“The idea of having to travel miles across bridges through traffic to get emergency care in a community of this size, of 70,000 people with some affluence, I think this is money well spent,” said Deutsch.
Williams agreed. “We are an Island,” she said. “I was reminded just last week when the Tube closed and it took me 45 minutes to get off the Island. I thought, ‘Thank God the hospital is here in case of an emergency.’”
While Gorelick argued Alameda’s $298 yearly tax on properties is the highest hospital district tax in the area, Chen said it was relatively little given what it buys. “That’s a month’s worth of lunch,” Chen said.
Asked if the hospital would be asking for more parcel tax money in the future, Deutsch, Williams and Gorelick said they would oppose a future tax, and Chen said he would look for other financing first.
A Closer Look
Some of the main issues raised about Alameda Hospital during the League of Women Voters’ candidates’ forum on October 16 (available on video here) and more information about them:
Importance of Emergency Care on an Island
The hospital board candidates debated how important it is to have very sick or injured people brought to Alameda Hospital rather than to Highland Hospital in Oakland (about four miles from Alameda City Hall, according to Google Maps) or Eden Medical Center in Castro Valley (about 12 miles from City Hall).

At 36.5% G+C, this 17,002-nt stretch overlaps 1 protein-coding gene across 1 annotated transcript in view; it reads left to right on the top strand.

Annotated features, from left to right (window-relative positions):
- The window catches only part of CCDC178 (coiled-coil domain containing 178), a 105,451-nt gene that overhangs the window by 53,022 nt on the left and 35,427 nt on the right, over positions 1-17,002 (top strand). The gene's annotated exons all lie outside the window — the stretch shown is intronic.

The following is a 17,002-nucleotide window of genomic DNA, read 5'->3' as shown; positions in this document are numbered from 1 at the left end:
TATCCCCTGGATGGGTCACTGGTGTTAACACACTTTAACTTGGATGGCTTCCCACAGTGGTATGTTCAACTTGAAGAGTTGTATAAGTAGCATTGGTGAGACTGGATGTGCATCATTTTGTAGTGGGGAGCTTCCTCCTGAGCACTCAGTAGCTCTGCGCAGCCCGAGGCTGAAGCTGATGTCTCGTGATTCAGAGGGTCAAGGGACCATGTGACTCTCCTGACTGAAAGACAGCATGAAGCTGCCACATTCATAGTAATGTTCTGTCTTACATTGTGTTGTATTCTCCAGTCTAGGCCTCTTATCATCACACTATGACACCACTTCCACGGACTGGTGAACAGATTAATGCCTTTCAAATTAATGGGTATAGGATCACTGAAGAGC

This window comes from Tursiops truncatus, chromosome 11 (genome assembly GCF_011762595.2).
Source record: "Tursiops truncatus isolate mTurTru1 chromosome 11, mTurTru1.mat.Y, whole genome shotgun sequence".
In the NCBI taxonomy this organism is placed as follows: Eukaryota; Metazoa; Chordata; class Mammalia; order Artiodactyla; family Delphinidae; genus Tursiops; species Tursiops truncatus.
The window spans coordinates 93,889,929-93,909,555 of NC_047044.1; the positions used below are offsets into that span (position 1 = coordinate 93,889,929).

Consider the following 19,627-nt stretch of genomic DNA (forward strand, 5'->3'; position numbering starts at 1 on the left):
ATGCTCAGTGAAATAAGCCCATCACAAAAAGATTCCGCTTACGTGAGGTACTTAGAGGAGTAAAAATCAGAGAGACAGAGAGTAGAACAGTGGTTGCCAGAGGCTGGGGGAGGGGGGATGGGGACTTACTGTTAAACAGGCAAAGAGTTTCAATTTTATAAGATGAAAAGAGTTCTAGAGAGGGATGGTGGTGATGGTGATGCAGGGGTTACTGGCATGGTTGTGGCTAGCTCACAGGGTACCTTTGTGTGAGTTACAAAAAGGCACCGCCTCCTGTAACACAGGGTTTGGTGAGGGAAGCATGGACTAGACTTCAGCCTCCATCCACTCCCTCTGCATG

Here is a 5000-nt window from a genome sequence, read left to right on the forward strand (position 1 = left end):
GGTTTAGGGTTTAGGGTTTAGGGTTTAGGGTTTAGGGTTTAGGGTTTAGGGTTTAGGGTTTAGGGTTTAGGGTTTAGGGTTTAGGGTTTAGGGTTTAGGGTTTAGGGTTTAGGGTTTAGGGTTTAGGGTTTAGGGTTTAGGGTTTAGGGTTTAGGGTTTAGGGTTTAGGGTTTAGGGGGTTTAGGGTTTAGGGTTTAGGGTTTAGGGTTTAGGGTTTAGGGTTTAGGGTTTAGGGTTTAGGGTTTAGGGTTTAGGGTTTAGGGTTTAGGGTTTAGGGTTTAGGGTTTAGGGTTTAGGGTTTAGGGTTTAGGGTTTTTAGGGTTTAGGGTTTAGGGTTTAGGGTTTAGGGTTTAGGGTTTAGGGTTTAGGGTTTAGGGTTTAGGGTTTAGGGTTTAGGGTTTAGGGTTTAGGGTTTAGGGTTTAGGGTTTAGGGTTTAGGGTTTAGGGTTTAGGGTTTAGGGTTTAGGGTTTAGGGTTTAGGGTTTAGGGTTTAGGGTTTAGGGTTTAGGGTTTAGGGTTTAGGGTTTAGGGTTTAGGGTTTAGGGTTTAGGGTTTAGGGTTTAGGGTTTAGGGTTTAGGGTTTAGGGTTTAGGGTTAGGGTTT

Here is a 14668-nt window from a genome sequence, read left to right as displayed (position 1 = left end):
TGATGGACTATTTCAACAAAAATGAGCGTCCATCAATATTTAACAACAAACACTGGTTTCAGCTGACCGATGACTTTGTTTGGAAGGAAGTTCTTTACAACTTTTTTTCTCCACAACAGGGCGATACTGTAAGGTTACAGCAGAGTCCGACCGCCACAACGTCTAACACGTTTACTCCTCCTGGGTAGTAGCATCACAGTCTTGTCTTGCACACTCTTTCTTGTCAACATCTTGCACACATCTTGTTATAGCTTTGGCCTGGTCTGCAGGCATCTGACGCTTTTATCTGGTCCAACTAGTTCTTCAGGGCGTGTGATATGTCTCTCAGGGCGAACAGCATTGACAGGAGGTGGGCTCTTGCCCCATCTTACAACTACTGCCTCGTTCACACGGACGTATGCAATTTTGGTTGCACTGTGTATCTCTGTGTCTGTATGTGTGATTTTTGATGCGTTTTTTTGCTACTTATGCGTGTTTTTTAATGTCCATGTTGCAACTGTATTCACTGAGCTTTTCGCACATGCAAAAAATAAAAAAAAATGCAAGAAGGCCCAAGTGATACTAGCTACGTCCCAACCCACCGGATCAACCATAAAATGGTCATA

Currently, paramedics from Alameda’s Fire Department take trauma patients – those with a serious injury such as from a bad auto wreck – to the Level II Trauma Center at Highland Hospital. They also transport certain serious heart attack patients from Alameda to Highland, which has open heart surgery capability along with a catheterization lab, which allows clogged cardiac vessels to be diagnosed and/or opened without open heart surgery. Alameda Hospital does not have a cath lab.